“The Nuclear Regulatory Commission announced yesterday that it was inspecting a small radioactive leak from a spent-fuel pool at the Indian Point nuclear power plant in northern Westchester County.
The federal agency said the leak, which was discovered earlier this month during excavation work, was minimal and “does not pose any immediate health or safety concern” for the public or the plant’s workers.
But the commission said it would initiate a special inspection to review plans to fix the leak by the company that owns the plant, Entergy Nuclear Northeast. The inspection will also assess the potential environmental impact from the leakage.
Still, elected officials expressed anger that they were notified only yesterday about the leak from one of three spent-fuel pools on the site. C. Scott Vanderhoef, the Rockland County executive, said the leak also raised questions about Entergy’s monitoring of the other pools on the site. “The degree of confidence is certainly not improved,” he said.
Mr. Vanderhoef also said that emergency officials from Rockland, Westchester and Orange Counties decided yesterday to ask Entergy to conduct another test of its siren system, following the failures and glitches that marked a test last Wednesday. Among other things, a backup activation system that relies on radio signals failed in Rockland County.
Andrew J. Spano, the Westchester County executive, said in a statement yesterday that it was “absolutely unbelievable that the Nuclear Regulatory Commission and Entergy would keep us in the dark about a radioactive leak” in the pools.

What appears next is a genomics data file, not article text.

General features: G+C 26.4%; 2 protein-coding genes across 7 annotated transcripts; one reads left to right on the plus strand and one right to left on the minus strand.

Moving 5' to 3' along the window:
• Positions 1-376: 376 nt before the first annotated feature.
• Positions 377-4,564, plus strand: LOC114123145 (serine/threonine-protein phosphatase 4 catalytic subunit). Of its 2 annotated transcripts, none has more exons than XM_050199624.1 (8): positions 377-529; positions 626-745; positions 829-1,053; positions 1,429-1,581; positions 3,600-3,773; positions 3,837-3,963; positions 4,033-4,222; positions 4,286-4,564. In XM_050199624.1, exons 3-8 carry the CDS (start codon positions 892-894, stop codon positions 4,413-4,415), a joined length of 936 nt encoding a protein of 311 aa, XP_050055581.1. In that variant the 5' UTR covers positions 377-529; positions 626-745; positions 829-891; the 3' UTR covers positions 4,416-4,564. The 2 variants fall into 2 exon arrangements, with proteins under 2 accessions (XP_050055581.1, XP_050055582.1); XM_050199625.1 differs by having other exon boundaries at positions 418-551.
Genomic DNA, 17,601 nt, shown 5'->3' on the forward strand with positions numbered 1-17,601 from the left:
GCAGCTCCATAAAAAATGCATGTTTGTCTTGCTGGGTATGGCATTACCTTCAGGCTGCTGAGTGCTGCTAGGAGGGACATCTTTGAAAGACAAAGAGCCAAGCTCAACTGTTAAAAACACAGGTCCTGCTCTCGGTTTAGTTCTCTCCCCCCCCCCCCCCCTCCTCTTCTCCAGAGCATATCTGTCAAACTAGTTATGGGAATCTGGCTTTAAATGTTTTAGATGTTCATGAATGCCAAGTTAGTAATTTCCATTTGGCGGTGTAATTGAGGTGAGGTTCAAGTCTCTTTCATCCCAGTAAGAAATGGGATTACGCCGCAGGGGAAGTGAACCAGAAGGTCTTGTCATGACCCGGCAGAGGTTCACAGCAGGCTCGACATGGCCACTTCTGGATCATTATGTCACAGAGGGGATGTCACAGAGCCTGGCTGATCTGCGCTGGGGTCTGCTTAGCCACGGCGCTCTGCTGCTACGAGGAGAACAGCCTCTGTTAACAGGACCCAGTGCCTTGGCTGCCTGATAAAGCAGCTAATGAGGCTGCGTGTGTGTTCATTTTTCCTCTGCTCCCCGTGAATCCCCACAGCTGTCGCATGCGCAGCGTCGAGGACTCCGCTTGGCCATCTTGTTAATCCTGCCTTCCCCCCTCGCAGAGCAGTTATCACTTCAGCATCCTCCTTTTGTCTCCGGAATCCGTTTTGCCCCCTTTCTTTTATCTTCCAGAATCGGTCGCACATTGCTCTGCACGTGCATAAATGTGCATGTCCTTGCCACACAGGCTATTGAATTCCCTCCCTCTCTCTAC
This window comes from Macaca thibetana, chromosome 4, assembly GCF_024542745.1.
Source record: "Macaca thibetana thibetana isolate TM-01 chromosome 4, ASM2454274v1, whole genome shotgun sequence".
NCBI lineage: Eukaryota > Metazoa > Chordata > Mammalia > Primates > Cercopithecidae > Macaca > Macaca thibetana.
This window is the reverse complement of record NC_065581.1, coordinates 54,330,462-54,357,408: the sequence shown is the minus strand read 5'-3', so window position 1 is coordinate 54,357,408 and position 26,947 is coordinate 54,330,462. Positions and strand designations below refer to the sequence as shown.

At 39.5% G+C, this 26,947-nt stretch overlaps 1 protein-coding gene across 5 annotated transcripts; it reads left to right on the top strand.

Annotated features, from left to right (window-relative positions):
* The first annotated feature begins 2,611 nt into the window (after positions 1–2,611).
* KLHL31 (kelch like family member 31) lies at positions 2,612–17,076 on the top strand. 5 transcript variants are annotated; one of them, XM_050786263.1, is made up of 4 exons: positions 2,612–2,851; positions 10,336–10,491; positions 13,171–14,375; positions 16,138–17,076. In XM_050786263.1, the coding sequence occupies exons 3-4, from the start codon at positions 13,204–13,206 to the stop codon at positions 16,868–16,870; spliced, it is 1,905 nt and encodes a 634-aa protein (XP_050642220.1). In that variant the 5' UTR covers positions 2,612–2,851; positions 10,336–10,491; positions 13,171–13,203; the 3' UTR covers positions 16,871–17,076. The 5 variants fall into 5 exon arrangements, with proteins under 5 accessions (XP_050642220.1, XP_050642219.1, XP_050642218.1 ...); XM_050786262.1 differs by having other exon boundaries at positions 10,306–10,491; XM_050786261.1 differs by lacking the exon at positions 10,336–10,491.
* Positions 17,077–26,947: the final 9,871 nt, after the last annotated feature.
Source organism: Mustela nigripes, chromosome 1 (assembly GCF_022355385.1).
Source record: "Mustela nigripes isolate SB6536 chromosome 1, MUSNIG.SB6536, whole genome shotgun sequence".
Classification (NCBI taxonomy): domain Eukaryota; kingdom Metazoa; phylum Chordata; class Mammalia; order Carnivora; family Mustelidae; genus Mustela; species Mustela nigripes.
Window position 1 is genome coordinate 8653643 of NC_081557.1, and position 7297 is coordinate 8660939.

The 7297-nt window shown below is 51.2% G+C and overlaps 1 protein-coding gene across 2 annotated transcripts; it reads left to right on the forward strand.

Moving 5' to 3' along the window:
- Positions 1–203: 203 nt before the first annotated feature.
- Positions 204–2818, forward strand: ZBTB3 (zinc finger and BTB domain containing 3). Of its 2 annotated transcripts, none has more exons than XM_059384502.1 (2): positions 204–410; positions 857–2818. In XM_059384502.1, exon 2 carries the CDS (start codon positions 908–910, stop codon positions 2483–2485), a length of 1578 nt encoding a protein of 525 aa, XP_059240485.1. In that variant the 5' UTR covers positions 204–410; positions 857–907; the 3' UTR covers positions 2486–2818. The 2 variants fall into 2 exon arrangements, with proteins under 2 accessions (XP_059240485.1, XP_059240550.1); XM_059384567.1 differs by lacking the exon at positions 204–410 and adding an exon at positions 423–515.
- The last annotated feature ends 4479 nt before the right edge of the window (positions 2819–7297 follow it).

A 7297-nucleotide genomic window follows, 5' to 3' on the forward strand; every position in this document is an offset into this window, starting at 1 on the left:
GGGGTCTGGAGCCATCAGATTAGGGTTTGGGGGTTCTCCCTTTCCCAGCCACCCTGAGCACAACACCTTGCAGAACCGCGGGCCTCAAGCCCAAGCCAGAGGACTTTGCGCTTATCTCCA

A spokesman for Entergy, Jim Steets, said that the company would have notified county officials immediately had there been any potential for a threat to public safety.
In a statement, the Nuclear Regulatory Commission said the leak was found during excavation work being done in conjunction with a project to store spent fuel rods without immersing them in a pool. It said that workers had identified several hairline cracks on concrete walls surrounding the pool for Indian Point 2, one of the plant’s two active reactors. “Slight seepage was collected,” the statement said. “It is not yet clear whether the seepage is from a current or prior leak.”
Entergy said that the leak may have stemmed from a leak in the pool that was repaired in 1992. Engineers and chemists reported that trace amounts of radioactive cesium and cobalt were present in samples taken from the wall; both are present in the spent-fuel pool. Soil samples three feet from the wall showed normal background levels of radiation, according to the company.”
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